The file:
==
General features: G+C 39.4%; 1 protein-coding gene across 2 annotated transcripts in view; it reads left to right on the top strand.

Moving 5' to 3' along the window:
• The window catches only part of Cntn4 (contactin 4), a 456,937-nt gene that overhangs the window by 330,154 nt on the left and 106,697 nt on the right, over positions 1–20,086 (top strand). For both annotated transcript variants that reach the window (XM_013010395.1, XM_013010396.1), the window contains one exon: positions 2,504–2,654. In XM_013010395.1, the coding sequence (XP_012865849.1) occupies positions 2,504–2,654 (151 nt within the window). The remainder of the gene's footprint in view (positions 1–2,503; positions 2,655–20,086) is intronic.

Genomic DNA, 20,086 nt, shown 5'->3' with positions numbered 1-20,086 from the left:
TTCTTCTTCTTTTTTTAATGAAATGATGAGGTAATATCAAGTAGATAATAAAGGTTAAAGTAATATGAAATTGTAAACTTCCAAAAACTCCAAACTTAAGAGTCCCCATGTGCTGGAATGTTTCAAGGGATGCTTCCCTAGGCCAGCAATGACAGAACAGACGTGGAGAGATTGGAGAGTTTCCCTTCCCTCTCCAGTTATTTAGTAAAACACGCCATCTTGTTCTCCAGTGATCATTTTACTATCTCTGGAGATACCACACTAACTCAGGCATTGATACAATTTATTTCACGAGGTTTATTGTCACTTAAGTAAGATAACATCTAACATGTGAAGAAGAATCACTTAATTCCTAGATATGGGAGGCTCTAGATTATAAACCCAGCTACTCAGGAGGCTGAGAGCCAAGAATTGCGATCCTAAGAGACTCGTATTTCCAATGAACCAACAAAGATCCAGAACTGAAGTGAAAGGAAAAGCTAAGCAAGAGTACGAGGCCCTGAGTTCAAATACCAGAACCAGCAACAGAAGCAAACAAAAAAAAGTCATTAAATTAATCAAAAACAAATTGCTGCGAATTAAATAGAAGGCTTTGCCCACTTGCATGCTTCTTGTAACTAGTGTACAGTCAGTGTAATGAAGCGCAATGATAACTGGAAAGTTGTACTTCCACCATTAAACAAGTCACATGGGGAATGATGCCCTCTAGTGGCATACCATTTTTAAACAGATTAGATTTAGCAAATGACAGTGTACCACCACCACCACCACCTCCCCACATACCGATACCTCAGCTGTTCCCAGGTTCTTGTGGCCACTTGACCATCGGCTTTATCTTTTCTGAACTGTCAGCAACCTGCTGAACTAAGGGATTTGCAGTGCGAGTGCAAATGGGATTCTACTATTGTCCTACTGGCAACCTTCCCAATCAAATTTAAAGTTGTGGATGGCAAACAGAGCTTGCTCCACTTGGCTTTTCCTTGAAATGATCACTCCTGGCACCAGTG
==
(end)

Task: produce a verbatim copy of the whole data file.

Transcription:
General features: G+C 39.4%; 1 protein-coding gene across 2 annotated transcripts in view; it reads left to right on the top strand.

Moving 5' to 3' along the window:
• The window catches only part of Cntn4 (contactin 4), a 456,937-nt gene that overhangs the window by 330,154 nt on the left and 106,697 nt on the right, over positions 1–20,086 (top strand). For both annotated transcript variants that reach the window (XM_013010395.1, XM_013010396.1), the window contains one exon: positions 2,504–2,654. In XM_013010395.1, the coding sequence (XP_012865849.1) occupies positions 2,504–2,654 (151 nt within the window). The remainder of the gene's footprint in view (positions 1–2,503; positions 2,655–20,086) is intronic.

Genomic DNA, 20,086 nt, shown 5'->3' with positions numbered 1-20,086 from the left:
TTCTTCTTCTTTTTTTAATGAAATGATGAGGTAATATCAAGTAGATAATAAAGGTTAAAGTAATATGAAATTGTAAACTTCCAAAAACTCCAAACTTAAGAGTCCCCATGTGCTGGAATGTTTCAAGGGATGCTTCCCTAGGCCAGCAATGACAGAACAGACGTGGAGAGATTGGAGAGTTTCCCTTCCCTCTCCAGTTATTTAGTAAAACACGCCATCTTGTTCTCCAGTGATCATTTTACTATCTCTGGAGATACCACACTAACTCAGGCATTGATACAATTTATTTCACGAGGTTTATTGTCACTTAAGTAAGATAACATCTAACATGTGAAGAAGAATCACTTAATTCCTAGATATGGGAGGCTCTAGATTATAAACCCAGCTACTCAGGAGGCTGAGAGCCAAGAATTGCGATCCTAAGAGACTCGTATTTCCAATGAACCAACAAAGATCCAGAACTGAAGTGAAAGGAAAAGCTAAGCAAGAGTACGAGGCCCTGAGTTCAAATACCAGAACCAGCAACAGAAGCAAACAAAAAAAAGTCATTAAATTAATCAAAAACAAATTGCTGCGAATTAAATAGAAGGCTTTGCCCACTTGCATGCTTCTTGTAACTAGTGTACAGTCAGTGTAATGAAGCGCAATGATAACTGGAAAGTTGTACTTCCACCATTAAACAAGTCACATGGGGAATGATGCCCTCTAGTGGCATACCATTTTTAAACAGATTAGATTTAGCAAATGACAGTGTACCACCACCACCACCACCTCCCCACATACCGATACCTCAGCTGTTCCCAGGTTCTTGTGGCCACTTGACCATCGGCTTTATCTTTTCTGAACTGTCAGCAACCTGCTGAACTAAGGGATTTGCAGTGCGAGTGCAAATGGGATTCTACTATTGTCCTACTGGCAACCTTCCCAATCAAATTTAAAGTTGTGGATGGCAAACAGAGCTTGCTCCACTTGGCTTTTCCTTGAAATGATCACTCCTGGCACCAGTG